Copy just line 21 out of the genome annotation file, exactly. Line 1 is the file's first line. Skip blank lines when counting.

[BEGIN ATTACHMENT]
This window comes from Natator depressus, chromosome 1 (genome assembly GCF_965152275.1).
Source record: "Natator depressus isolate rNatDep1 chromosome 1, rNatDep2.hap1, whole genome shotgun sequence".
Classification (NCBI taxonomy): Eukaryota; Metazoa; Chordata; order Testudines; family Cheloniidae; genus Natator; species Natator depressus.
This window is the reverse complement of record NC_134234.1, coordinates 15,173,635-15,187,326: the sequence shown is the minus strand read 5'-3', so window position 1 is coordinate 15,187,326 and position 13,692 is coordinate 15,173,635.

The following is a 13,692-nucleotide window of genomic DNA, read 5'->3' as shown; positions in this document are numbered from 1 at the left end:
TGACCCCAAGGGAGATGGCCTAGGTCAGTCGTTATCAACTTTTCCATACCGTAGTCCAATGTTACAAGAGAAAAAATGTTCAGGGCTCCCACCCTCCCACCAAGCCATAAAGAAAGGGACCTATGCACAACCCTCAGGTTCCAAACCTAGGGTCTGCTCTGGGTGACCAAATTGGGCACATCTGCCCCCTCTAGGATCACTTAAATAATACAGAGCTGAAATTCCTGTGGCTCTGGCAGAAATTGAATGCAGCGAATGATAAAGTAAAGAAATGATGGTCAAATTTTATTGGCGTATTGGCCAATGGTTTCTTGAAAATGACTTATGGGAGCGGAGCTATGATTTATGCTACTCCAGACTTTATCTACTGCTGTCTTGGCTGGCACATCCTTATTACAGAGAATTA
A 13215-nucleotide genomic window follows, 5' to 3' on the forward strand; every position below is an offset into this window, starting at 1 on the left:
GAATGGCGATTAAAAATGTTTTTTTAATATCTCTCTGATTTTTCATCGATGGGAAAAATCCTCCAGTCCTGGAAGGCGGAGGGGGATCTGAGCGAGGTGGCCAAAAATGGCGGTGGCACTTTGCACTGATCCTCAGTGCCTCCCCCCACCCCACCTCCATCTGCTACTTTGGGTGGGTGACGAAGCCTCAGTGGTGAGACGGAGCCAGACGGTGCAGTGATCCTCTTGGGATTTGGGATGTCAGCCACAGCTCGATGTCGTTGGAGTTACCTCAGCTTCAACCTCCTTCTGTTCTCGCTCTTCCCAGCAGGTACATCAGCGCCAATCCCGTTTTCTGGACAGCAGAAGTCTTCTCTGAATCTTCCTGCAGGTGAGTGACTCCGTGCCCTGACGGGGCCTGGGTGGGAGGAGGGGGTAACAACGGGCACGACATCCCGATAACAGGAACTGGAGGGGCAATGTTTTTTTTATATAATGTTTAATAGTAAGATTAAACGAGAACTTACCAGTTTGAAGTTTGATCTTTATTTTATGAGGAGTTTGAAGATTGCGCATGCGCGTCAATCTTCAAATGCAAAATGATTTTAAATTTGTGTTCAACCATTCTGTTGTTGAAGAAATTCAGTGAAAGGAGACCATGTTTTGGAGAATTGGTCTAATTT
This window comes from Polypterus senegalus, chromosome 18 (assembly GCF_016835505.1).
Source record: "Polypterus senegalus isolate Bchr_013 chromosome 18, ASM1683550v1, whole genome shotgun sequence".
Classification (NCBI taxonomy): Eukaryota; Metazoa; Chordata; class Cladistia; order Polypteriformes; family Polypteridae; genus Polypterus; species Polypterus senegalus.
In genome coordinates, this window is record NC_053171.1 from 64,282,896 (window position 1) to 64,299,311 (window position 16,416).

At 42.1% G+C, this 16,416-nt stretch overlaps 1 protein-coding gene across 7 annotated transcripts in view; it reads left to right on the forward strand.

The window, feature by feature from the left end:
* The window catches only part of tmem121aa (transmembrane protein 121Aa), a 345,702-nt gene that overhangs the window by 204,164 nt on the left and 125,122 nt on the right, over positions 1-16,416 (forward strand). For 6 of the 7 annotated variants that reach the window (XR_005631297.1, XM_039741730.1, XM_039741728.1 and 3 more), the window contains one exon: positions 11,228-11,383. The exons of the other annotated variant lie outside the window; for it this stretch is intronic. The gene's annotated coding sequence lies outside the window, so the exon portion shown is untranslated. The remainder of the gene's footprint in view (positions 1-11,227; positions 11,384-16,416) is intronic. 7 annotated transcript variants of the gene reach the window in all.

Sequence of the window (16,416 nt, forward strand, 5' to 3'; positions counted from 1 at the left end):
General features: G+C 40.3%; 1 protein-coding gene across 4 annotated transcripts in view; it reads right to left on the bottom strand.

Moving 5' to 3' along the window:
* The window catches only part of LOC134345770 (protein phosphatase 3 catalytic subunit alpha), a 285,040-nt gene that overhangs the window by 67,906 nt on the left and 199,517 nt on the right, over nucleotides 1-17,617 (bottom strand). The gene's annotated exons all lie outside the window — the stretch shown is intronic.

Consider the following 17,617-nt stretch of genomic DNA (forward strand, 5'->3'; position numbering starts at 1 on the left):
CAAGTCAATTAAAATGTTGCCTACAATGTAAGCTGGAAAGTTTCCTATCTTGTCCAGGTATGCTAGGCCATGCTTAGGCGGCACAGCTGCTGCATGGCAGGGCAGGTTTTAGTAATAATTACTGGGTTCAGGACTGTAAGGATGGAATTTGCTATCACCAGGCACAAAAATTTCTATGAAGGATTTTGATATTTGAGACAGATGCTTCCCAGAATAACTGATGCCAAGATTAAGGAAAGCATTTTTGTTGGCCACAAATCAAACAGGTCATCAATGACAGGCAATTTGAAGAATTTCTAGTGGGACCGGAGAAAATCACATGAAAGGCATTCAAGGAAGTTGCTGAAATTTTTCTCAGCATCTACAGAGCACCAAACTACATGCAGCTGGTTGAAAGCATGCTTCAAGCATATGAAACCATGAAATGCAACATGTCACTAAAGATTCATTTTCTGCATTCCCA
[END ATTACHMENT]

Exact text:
CAAGTCAATTAAAATGTTGCCTACAATGTAAGCTGGAAAGTTTCCTATCTTGTCCAGGTATGCTAGGCCATGCTTAGGCGGCACAGCTGCTGCATGGCAGGGCAGGTTTTAGTAATAATTACTGGGTTCAGGACTGTAAGGATGGAATTTGCTATCACCAGGCACAAAAATTTCTATGAAGGATTTTGATATTTGAGACAGATGCTTCCCAGAATAACTGATGCCAAGATTAAGGAAAGCATTTTTGTTGGCCACAAATCAAACAGGTCATCAATGACAGGCAATTTGAAGAATTTCTAGTGGGACCGGAGAAAATCACATGAAAGGCATTCAAGGAAGTTGCTGAAATTTTTCTCAGCATCTACAGAGCACCAAACTACATGCAGCTGGTTGAAAGCATGCTTCAAGCATATGAAACCATGAAATGCAACATGTCACTAAAGATTCATTTTCTGCATTCCCA